Efficacy of Physiotherapy for Urinary Incontinence in Women With a Puborectalis Avulsion

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    Université de Sherbrooke
Updated on 25 March 2022
electrical stimulation


Childbirth is a major risk factor for pelvic floor muscle (PFM) trauma. In one third of women, stretching of the PFM will result in an avulsion injury (i.e. disconnection of the muscle from its insertion points on the pubic symphysis). Recent advances in imaging have led to the discovery of this previously unknown major injury and further research now enables its diagnosis with readily available techniques. Avulsion injury has alarming consequences because it has been associated with a higher rate of urinary incontinence in the postpartum period as well as the long-term development of other major urogynecological conditions such as pelvic organ prolapse and anal incontinence. Women with avulsion not only suffer from severe symptoms with significant related impacts on physical activities, overall well-being and quality of life, but they also present a higher rate of surgical failures. Moreover, it is still unknown whether the most recommended first-line treatment for urinary incontinence -PFM physiotherapy- is effective in women with this major trauma. Until now, only a pilot study conducted by our team supports the rationale and the efficacy of physiotherapy for improving PFM function in women with avulsion, despite their major muscle injury.

Primary objective: To evaluate the efficacy of physiotherapy for urinary incontinence in women with avulsion at 9-months after randomization compared to a waiting-list control group.

Secondary objectives:

  1. To compare physiotherapy to the control group after treatment and at 9-months after randomization in terms of: a) incontinence and prolapse (objective quantification, symptoms and related impact); b) PFM morphology and function; c) sexual function; d) self-efficacy; e) cost analysis; f) treatment satisfaction and impression of change.
  2. To investigate the impact of the severity of the avulsion (i.e. unilateral or bilateral) on the response to physiotherapy treatment on the aforementioned outcomes.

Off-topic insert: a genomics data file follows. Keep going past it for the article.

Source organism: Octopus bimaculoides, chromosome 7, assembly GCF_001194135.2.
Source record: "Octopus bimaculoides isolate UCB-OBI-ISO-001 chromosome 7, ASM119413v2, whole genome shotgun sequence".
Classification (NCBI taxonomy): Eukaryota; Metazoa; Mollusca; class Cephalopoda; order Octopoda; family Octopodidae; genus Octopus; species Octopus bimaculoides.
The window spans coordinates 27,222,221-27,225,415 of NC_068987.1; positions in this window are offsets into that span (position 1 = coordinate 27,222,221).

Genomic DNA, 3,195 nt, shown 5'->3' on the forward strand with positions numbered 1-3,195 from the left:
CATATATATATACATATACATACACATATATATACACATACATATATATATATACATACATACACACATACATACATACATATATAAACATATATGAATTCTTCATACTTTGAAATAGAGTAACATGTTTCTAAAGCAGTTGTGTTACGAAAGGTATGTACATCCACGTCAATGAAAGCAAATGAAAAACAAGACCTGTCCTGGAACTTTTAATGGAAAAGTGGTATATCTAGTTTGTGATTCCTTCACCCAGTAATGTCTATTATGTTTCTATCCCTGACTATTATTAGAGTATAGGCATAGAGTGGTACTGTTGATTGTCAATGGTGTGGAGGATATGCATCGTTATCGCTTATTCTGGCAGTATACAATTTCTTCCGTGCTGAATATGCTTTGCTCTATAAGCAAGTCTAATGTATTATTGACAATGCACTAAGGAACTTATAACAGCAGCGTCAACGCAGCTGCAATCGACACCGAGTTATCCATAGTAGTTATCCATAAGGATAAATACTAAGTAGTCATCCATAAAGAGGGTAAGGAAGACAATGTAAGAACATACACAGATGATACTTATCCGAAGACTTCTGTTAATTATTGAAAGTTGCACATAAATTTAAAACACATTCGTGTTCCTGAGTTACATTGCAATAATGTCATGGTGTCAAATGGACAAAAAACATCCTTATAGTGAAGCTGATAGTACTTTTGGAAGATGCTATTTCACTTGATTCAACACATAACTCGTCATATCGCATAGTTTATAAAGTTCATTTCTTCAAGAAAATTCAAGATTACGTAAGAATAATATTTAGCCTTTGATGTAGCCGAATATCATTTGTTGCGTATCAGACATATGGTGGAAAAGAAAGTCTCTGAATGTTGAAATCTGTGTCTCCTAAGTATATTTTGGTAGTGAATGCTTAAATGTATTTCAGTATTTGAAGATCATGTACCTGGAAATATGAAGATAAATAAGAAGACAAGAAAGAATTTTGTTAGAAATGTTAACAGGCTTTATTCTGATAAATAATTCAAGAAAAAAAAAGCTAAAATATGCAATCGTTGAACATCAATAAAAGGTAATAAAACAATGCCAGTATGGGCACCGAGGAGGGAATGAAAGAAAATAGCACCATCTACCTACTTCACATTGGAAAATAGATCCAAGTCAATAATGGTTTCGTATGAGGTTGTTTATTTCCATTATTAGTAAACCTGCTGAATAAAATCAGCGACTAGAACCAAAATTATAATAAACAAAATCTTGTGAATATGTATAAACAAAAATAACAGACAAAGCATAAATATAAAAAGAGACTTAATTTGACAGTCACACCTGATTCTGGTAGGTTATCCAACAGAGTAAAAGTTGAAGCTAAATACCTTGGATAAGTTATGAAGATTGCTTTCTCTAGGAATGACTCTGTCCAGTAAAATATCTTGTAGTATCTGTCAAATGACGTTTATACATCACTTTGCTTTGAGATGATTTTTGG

This is a multicenter randomized controlled trial using a parallel group design that involves women with a confirmed diagnosis of avulsion and suffering from urinary incontinence. Participants will be randomized into either physiotherapy or a waiting-list control group. Both groups will be evaluated at baseline, post-treatment (3 months post-randomization) and 9 months after randomization. Women in the control group will receive full-body relaxation massage which has shown no effect on continence but was selected to control for effects of attention received by the therapist. After the 9-month assessment, women assigned to the control group will receive the same physiotherapy treatment and undergo a last assessment.

Condition Urinary Incontinence, Postpartum, Pelvic Floor; Perineal Rupture, Obstetric, Physiotherapy
Treatment Multimodal physiotherapy
Clinical Study IdentifierNCT03254355
SponsorUniversité de Sherbrooke
Last Modified on25 March 2022


Yes No Not Sure

Inclusion Criteria

-45 years old
Postpartum women (≥ 1 vaginal delivery at term (≥ 37 weeks) and ≥ 3 months postpartum
≥ 3 urinary incontinence episodes per week over the last 3 months (Symptoms of incontinence must be associated predominantly or solely with stress urinary incontinence (as opposed to urge incontinence) which will be determined with a recommended and validated diagnosis questionnaire (Questionnaire for Urinary Incontinence Diagnosis))
Women with diagnosis avulsion injury

Exclusion Criteria

Pregnancy or postmenopausal
Previous pelvic irradiation, urogynecological surgery, or PFM physiotherapy after the avulsion occurred
Significant prolapse (≥3 degree)
Incontinence due to other causes such as infection, neurological diseases, voiding difficulties
Any other acute or chronic medical problems likely to interfere with treatment or evaluation such as cancer, chronic constipation (Rome III criteria), obesity (body mass index >35), pacemaker, bladder stimulator
Medication or ongoing treatment likely to interfere with incontinence
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